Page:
Two Sculptors in Two Dimensions
Donna Dodson and Andy Moerlein
Donna Dodson and Andy Moerlein are creative forces to be reckoned with, and 119 Gallery is pleased to rein a portion of their individual and collective energies into the gallery this spring. Two Sculptors in Two Dimensions is a multi-media look at the converging and diverging paths, sensibilities, and media of these two artists, whose work runs the gamut from monumental outdoor sculpture to intimate statues, and compositions. Energy and composure proliferate in Dodson’s and Moerlein’s individual and collaborative work. –Mary Ann Kearns, curator
Both sculptors in wood, Dodson and Moerlein began working together several years ago. Since that time, they have shared artistic goals to realize their individual and joint creative efforts. Energized by their merger, they have undertaken large, public works, as well as individual series of prints and sculptures with corresponding themes. Their jointly created outdoor moose sculptures of wood saplings can be viewed towering majestically in downtown Nashua and Portsmouth, New Hampshire. This public art project was followed by simultaneous residencies by the artists in the Swiss Alps. In Verbier, Switzerland, Dodson and Moerlien each created their own monumental sculptures. Listening to nature and their intuition, their pieces are as much a part of their environment, as in it. At the same time, these sculptures are intrinsically connected to each artist’s own body of work.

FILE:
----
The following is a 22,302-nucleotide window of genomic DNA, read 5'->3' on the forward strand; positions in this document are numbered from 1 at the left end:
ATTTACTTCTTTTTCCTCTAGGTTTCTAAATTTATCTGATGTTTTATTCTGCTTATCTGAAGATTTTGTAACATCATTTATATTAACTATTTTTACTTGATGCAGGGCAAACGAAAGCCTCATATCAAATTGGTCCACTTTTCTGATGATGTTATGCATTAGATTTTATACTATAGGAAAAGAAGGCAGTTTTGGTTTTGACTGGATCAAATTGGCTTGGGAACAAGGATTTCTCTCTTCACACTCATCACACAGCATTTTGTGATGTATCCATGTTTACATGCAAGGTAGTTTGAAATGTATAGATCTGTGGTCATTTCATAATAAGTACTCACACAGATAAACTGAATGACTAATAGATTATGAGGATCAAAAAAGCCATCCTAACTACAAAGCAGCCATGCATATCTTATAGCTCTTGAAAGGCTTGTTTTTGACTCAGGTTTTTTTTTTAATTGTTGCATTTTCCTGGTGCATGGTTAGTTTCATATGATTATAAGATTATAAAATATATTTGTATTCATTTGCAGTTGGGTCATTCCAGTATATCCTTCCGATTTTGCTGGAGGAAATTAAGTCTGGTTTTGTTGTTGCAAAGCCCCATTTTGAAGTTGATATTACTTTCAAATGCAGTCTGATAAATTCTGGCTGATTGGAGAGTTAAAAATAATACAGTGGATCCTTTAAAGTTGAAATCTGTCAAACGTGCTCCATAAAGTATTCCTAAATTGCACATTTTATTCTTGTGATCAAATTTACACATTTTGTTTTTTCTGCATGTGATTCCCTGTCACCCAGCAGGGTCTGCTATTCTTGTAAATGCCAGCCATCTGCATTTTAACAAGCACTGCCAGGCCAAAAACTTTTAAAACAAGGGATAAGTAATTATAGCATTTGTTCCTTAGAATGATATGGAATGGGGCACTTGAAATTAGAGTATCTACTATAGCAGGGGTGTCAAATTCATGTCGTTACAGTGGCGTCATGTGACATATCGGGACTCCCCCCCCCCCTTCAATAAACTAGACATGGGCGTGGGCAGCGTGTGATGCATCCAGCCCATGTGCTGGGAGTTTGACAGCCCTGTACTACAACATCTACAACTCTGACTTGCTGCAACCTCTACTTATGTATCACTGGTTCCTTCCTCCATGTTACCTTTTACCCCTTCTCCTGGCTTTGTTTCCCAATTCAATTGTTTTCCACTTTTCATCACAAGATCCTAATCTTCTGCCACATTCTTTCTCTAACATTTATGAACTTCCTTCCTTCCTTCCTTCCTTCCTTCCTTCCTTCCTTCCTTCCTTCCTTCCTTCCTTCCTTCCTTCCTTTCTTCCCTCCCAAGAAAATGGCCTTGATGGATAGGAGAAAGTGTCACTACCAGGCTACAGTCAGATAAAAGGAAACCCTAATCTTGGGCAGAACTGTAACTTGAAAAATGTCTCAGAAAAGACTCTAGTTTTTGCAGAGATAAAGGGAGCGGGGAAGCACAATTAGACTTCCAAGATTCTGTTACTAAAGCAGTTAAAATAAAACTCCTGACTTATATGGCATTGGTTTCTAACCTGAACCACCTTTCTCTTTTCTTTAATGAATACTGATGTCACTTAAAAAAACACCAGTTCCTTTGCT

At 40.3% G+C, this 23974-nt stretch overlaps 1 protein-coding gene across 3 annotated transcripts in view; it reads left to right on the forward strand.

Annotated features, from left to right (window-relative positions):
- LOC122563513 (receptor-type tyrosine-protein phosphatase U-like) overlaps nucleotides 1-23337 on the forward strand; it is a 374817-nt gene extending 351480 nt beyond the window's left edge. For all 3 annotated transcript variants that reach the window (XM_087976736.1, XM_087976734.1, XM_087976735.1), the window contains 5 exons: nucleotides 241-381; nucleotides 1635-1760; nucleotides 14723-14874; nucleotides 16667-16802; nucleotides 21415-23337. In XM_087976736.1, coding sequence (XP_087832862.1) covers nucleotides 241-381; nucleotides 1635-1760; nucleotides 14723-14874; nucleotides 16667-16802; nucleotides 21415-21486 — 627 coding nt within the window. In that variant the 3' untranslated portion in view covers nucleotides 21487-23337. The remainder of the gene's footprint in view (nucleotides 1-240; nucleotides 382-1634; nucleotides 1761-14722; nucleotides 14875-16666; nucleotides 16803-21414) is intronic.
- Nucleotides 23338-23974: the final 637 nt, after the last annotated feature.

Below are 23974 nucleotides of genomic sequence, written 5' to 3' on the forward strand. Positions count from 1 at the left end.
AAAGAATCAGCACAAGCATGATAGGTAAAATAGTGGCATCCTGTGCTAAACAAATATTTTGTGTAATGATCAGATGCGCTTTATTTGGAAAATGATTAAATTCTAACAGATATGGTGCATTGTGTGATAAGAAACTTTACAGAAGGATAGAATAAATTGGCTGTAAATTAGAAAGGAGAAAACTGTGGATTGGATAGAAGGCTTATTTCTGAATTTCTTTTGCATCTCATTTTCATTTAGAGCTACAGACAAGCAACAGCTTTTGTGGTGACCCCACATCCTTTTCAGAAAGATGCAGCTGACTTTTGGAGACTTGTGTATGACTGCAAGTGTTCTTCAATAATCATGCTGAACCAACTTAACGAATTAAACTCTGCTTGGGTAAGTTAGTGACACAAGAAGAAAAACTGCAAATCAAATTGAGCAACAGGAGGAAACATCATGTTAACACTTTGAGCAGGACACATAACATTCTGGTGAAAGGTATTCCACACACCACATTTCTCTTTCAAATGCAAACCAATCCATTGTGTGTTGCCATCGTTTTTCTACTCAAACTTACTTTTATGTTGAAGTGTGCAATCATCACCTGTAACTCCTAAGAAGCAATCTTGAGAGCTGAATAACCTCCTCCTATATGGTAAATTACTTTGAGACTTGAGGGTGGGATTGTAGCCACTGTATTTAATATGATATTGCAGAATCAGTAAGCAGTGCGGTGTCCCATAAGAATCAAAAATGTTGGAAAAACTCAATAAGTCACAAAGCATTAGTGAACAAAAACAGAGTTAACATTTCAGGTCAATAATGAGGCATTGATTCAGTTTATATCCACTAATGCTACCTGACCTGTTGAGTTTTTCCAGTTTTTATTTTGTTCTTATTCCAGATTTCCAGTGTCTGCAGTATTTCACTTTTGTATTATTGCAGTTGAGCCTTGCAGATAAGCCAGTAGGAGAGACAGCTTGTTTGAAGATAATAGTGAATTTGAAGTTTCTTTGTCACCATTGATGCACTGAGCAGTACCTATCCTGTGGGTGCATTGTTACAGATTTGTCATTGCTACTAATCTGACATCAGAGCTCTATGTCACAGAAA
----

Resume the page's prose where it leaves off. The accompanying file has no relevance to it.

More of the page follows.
The experimental nature of Dodson’s two dimensional works represents uncharted paths for the sculptor. Dodson’s totemic animal goddess sculptures result from the methodical decisions and actions she makes wielding chainsaw and chisel to shape the wood, while interacting with its grain to create her forms in a fluid fashion. Her spontaneous prints and drawings allow viewers a unique glimpse into her sculptural process. This series of abstracted animal figures reveals her process of using two-dimensional works to explore various possibilities of form and color normally restricted by sculptural materials.
The natural forces found in Moerlein’s sculptures and prints are universal and powerful. Using earthy and spiritual elements, his organic creations are vessels of personal symbolism. Upon close examination his message reveals stories of personal conflict and perseverance. Juxtaposing mass and color, his prints are tenuously balanced with the same finesse as his gravity challenging constructions. Suspended in tenuous and powerful arrangements, they remind us of the strength and frailty which we find in our lives and the universe.
The different approaches and shared paths of Dodson and Moerlein’s art reveal a mystical unity they channel from the cosmos, as well as from the natural and animal world. With attuned intuition and inspiration, their art is balanced in natural harmony. “Birds of a feather,” the artists take wing in divergent, intersecting, and parallel directions. They will host a panel discussion about collaboration, shared effort, and individual vision prior to the exhibit reception, on Sat April 14, at 2 pm.
Dodson and Moerlein are exhibiting in Boston Sculptors Celebrates Its 20th Anniversary, in the University Gallery at UMASS Lowell, April 2 – 26. Reception: April 4, 5 – 7 pm.